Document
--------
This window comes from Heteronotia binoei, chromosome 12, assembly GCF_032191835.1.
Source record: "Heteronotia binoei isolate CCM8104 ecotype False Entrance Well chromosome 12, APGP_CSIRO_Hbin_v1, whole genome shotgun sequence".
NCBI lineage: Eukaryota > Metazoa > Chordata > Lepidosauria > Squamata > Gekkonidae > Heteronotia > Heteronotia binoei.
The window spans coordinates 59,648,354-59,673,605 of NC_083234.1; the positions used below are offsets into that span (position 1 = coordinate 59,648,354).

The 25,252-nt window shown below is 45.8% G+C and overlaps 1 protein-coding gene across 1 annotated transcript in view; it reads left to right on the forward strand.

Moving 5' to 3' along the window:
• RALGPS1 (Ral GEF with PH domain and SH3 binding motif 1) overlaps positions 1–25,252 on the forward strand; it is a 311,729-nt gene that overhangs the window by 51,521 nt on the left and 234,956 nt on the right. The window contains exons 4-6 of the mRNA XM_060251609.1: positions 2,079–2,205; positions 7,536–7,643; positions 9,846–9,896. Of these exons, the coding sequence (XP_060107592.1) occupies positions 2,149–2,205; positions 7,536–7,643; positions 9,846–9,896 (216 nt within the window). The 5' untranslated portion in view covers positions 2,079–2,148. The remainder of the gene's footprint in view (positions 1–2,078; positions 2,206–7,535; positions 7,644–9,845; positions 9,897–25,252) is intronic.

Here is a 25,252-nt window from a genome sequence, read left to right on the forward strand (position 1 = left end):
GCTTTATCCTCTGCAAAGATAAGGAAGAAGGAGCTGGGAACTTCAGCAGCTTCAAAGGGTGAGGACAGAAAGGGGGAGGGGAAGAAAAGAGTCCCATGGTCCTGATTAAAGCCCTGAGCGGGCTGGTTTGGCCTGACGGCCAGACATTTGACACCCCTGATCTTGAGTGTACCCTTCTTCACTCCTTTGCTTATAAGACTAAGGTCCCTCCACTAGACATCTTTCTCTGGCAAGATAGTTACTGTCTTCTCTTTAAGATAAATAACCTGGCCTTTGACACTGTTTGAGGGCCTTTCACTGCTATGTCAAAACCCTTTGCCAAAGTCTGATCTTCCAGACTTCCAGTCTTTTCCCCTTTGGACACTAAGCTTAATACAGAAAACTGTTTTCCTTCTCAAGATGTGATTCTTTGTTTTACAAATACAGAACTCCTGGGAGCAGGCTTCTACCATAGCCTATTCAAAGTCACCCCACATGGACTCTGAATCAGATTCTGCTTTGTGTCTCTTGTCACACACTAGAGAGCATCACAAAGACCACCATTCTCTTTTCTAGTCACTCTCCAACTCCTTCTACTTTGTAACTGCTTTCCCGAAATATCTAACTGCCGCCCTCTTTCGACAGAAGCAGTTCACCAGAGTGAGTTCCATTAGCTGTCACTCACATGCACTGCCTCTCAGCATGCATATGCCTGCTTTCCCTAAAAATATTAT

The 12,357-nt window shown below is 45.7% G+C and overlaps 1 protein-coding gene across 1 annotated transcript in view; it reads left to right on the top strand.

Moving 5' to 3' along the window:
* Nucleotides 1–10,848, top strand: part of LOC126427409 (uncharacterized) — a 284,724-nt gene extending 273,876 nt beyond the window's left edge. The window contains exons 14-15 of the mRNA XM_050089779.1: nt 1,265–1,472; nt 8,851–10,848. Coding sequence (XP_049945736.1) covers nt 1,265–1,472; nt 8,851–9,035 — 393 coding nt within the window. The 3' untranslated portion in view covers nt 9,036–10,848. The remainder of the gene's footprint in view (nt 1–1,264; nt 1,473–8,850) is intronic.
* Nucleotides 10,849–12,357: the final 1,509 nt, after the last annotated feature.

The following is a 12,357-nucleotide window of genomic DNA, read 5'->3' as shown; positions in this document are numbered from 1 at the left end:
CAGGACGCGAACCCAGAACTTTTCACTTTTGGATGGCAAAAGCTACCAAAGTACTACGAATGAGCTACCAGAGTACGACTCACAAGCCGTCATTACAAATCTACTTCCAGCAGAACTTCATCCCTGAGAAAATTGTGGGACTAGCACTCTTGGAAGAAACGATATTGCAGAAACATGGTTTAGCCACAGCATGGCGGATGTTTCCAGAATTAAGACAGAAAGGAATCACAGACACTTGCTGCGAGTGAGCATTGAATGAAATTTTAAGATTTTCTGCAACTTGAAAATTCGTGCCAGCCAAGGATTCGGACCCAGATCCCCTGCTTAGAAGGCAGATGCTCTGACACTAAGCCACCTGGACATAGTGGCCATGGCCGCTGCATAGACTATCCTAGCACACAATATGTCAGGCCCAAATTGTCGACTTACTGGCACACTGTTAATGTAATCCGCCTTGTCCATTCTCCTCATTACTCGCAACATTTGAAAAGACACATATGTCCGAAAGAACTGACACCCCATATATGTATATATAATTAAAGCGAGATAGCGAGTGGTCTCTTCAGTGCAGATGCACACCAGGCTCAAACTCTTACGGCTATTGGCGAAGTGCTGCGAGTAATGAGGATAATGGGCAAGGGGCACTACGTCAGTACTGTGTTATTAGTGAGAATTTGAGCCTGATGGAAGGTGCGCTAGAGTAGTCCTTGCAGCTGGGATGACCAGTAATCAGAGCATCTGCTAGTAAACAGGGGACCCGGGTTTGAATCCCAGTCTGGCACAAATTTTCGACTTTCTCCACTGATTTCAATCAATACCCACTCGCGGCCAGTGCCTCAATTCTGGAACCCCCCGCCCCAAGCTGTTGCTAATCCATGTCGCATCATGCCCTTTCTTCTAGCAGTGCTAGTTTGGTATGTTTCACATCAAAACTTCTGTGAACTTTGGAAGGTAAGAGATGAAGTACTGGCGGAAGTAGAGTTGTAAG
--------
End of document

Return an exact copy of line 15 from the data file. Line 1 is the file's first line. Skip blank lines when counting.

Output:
CAGGACGCGAACCCAGAACTTTTCACTTTTGGATGGCAAAAGCTACCAAAGTACTACGAATGAGCTACCAGAGTACGACTCACAAGCCGTCATTACAAATCTACTTCCAGCAGAACTTCATCCCTGAGAAAATTGTGGGACTAGCACTCTTGGAAGAAACGATATTGCAGAAACATGGTTTAGCCACAGCATGGCGGATGTTTCCAGAATTAAGACAGAAAGGAATCACAGACACTTGCTGCGAGTGAGCATTGAATGAAATTTTAAGATTTTCTGCAACTTGAAAATTCGTGCCAGCCAAGGATTCGGACCCAGATCCCCTGCTTAGAAGGCAGATGCTCTGACACTAAGCCACCTGGACATAGTGGCCATGGCCGCTGCATAGACTATCCTAGCACACAATATGTCAGGCCCAAATTGTCGACTTACTGGCACACTGTTAATGTAATCCGCCTTGTCCATTCTCCTCATTACTCGCAACATTTGAAAAGACACATATGTCCGAAAGAACTGACACCCCATATATGTATATATAATTAAAGCGAGATAGCGAGTGGTCTCTTCAGTGCAGATGCACACCAGGCTCAAACTCTTACGGCTATTGGCGAAGTGCTGCGAGTAATGAGGATAATGGGCAAGGGGCACTACGTCAGTACTGTGTTATTAGTGAGAATTTGAGCCTGATGGAAGGTGCGCTAGAGTAGTCCTTGCAGCTGGGATGACCAGTAATCAGAGCATCTGCTAGTAAACAGGGGACCCGGGTTTGAATCCCAGTCTGGCACAAATTTTCGACTTTCTCCACTGATTTCAATCAATACCCACTCGCGGCCAGTGCCTCAATTCTGGAACCCCCCGCCCCAAGCTGTTGCTAATCCATGTCGCATCATGCCCTTTCTTCTAGCAGTGCTAGTTTGGTATGTTTCACATCAAAACTTCTGTGAACTTTGGAAGGTAAGAGATGAAGTACTGGCGGAAGTAGAGTTGTAAG